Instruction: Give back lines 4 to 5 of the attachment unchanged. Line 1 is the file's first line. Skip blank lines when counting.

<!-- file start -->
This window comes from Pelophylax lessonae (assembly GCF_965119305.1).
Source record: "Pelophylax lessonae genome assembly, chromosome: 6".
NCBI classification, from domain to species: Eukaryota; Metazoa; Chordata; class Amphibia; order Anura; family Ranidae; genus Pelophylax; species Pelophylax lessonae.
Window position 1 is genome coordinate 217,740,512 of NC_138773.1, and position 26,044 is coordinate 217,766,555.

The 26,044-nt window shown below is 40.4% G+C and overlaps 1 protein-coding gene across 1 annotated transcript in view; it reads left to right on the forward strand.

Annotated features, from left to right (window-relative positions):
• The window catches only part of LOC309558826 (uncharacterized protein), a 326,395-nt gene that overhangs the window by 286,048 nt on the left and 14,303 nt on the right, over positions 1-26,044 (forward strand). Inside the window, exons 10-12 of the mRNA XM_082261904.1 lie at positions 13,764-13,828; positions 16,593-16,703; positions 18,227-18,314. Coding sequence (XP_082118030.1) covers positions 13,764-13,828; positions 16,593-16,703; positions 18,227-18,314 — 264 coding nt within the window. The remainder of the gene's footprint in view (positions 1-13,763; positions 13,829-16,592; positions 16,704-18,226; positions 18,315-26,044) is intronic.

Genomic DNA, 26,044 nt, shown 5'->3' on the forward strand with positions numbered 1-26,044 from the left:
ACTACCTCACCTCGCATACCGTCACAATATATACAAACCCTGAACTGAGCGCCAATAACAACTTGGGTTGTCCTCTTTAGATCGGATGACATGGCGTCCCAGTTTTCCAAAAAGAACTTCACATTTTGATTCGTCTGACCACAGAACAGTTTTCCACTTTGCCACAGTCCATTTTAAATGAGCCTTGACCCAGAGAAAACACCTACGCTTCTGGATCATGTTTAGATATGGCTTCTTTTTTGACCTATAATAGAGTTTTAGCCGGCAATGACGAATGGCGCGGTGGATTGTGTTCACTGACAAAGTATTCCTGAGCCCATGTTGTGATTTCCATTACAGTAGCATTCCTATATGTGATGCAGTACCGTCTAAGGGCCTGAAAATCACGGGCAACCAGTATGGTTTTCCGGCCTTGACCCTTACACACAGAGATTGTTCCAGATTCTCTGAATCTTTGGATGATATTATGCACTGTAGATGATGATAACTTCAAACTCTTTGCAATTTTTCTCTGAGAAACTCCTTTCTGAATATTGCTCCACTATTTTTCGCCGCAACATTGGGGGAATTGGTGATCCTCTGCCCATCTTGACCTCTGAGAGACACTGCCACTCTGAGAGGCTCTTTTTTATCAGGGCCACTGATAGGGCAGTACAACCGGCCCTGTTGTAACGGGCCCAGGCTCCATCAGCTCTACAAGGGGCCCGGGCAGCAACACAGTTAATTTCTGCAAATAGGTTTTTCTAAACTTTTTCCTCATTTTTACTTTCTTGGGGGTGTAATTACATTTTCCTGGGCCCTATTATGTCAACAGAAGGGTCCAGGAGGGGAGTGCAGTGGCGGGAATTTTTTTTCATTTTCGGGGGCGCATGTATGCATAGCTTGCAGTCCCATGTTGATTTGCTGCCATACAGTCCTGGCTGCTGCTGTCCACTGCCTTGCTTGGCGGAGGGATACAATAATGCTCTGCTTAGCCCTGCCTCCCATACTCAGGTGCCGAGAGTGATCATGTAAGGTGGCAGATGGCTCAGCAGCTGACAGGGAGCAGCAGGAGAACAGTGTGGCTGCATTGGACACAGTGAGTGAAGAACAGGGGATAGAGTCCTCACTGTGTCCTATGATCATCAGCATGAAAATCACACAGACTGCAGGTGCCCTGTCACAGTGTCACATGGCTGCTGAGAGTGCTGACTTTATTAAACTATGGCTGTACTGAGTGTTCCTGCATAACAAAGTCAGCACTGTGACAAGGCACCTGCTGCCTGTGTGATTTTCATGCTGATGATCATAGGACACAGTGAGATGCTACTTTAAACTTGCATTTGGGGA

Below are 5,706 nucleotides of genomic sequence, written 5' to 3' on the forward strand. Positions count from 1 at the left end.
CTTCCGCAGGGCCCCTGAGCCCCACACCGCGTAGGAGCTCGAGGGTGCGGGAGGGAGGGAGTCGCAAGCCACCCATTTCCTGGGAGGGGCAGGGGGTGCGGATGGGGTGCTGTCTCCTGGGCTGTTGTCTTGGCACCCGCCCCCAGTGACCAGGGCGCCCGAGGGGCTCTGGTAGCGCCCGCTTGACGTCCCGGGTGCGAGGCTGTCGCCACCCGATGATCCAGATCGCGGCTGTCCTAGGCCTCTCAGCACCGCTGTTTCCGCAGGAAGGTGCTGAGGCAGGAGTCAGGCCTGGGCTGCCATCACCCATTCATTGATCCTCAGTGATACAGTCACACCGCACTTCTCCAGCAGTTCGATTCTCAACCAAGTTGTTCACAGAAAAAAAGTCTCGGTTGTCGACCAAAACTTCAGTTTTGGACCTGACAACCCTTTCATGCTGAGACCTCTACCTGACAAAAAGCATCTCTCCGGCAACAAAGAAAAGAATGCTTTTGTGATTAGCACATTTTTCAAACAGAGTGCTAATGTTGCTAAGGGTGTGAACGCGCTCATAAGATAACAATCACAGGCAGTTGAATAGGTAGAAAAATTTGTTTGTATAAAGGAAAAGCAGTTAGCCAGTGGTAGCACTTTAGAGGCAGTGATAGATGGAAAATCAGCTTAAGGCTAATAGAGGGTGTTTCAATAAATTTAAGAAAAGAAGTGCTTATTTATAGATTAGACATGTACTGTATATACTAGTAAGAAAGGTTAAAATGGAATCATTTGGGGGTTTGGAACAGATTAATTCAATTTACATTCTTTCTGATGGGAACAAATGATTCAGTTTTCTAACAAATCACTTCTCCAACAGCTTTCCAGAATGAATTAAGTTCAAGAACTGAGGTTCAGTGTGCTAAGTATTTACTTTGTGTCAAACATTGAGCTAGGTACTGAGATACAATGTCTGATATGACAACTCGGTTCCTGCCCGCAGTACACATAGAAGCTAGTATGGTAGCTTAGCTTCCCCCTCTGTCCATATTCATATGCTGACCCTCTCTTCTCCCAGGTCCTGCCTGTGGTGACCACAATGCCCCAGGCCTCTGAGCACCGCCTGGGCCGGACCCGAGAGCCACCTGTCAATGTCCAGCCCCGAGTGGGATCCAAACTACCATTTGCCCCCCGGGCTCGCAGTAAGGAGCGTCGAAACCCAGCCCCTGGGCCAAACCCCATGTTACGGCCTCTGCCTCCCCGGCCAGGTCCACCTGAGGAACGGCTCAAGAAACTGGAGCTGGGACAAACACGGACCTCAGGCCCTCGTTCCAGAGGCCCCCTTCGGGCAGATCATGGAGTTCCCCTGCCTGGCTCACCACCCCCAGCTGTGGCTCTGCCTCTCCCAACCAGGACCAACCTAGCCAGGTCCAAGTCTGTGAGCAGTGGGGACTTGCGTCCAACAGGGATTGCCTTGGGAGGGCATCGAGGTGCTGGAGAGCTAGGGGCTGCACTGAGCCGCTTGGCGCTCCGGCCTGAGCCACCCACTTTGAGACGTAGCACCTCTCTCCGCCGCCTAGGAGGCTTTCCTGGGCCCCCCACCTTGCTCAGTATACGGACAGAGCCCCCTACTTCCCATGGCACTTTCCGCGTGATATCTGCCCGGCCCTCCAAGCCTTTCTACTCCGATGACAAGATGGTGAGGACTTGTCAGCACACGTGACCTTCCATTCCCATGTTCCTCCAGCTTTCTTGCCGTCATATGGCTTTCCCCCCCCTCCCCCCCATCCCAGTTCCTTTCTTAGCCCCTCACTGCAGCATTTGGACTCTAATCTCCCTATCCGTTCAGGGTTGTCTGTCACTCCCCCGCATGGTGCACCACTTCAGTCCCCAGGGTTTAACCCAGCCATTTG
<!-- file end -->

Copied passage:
Window position 1 is genome coordinate 217,740,512 of NC_138773.1, and position 26,044 is coordinate 217,766,555.

The 26,044-nt window shown below is 40.4% G+C and overlaps 1 protein-coding gene across 1 annotated transcript in view; it reads left to right on the forward strand.